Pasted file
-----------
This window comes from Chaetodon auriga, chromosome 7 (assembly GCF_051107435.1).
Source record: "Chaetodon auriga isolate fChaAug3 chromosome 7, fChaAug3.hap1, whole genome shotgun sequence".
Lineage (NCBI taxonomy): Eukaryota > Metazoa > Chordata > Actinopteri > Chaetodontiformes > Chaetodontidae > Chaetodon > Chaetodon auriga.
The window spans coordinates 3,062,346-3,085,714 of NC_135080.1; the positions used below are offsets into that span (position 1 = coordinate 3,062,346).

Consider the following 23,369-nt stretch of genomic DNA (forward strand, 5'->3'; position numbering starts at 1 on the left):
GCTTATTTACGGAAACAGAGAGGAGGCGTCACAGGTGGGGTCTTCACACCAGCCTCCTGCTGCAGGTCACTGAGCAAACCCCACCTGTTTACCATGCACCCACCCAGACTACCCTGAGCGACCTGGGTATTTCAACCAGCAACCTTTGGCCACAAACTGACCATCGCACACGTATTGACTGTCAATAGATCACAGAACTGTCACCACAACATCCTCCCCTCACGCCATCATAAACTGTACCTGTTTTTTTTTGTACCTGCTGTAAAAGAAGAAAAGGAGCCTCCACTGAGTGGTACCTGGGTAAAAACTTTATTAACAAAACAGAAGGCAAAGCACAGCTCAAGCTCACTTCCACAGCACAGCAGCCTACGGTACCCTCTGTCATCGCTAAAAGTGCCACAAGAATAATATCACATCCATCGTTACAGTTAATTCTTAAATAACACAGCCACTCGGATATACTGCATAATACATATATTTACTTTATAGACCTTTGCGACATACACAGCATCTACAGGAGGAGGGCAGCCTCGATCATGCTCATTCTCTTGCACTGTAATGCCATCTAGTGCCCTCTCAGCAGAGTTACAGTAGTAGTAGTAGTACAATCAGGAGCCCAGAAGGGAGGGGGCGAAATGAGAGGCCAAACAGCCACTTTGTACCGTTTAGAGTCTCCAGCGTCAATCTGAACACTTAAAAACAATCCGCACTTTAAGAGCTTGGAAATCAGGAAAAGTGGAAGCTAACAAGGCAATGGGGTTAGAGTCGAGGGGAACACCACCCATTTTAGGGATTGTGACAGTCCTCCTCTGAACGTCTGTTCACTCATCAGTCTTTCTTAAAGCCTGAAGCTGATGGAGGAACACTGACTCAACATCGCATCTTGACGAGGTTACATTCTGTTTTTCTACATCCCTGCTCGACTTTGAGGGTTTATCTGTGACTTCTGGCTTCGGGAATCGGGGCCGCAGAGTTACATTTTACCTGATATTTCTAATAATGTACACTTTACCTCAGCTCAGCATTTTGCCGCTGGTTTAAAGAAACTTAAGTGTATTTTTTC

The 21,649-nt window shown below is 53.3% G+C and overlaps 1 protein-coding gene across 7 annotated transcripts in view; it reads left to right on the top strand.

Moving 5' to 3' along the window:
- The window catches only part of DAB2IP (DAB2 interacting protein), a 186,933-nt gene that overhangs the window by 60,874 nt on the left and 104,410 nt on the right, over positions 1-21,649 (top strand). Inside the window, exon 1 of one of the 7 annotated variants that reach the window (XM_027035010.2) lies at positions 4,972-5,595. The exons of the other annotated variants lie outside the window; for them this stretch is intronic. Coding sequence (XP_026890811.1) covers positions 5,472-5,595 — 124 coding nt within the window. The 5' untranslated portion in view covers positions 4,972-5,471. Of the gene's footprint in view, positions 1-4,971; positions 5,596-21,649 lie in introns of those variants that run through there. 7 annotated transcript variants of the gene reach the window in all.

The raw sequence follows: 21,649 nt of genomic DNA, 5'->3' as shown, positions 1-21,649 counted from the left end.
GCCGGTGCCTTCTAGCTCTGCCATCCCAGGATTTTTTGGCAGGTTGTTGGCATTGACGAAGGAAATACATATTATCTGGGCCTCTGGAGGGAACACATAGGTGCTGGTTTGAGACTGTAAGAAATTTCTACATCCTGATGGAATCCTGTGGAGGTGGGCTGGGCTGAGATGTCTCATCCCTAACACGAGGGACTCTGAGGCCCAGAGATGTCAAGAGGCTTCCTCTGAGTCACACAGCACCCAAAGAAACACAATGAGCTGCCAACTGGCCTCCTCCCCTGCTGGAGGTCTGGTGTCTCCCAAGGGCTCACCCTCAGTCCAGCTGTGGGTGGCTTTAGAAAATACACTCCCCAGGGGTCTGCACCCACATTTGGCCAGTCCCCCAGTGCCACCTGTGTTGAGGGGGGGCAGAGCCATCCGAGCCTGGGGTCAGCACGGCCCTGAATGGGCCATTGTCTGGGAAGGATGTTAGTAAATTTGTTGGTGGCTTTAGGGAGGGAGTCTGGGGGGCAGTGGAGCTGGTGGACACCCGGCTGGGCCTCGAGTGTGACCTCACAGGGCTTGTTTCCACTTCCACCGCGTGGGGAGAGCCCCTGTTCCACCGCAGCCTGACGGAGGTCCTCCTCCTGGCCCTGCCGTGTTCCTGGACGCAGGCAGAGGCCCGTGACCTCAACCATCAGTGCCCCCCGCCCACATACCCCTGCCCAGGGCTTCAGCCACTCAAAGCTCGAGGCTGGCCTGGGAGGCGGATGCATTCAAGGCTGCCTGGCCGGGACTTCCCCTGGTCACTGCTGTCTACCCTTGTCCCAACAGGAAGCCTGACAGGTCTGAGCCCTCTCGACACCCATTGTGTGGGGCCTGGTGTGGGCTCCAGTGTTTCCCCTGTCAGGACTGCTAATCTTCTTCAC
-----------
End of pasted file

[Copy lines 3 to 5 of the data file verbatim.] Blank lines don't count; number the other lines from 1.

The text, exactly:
Lineage (NCBI taxonomy): Eukaryota > Metazoa > Chordata > Actinopteri > Chaetodontiformes > Chaetodontidae > Chaetodon > Chaetodon auriga.
The window spans coordinates 3,062,346-3,085,714 of NC_135080.1; the positions used below are offsets into that span (position 1 = coordinate 3,062,346).

Consider the following 23,369-nt stretch of genomic DNA (forward strand, 5'->3'; position numbering starts at 1 on the left):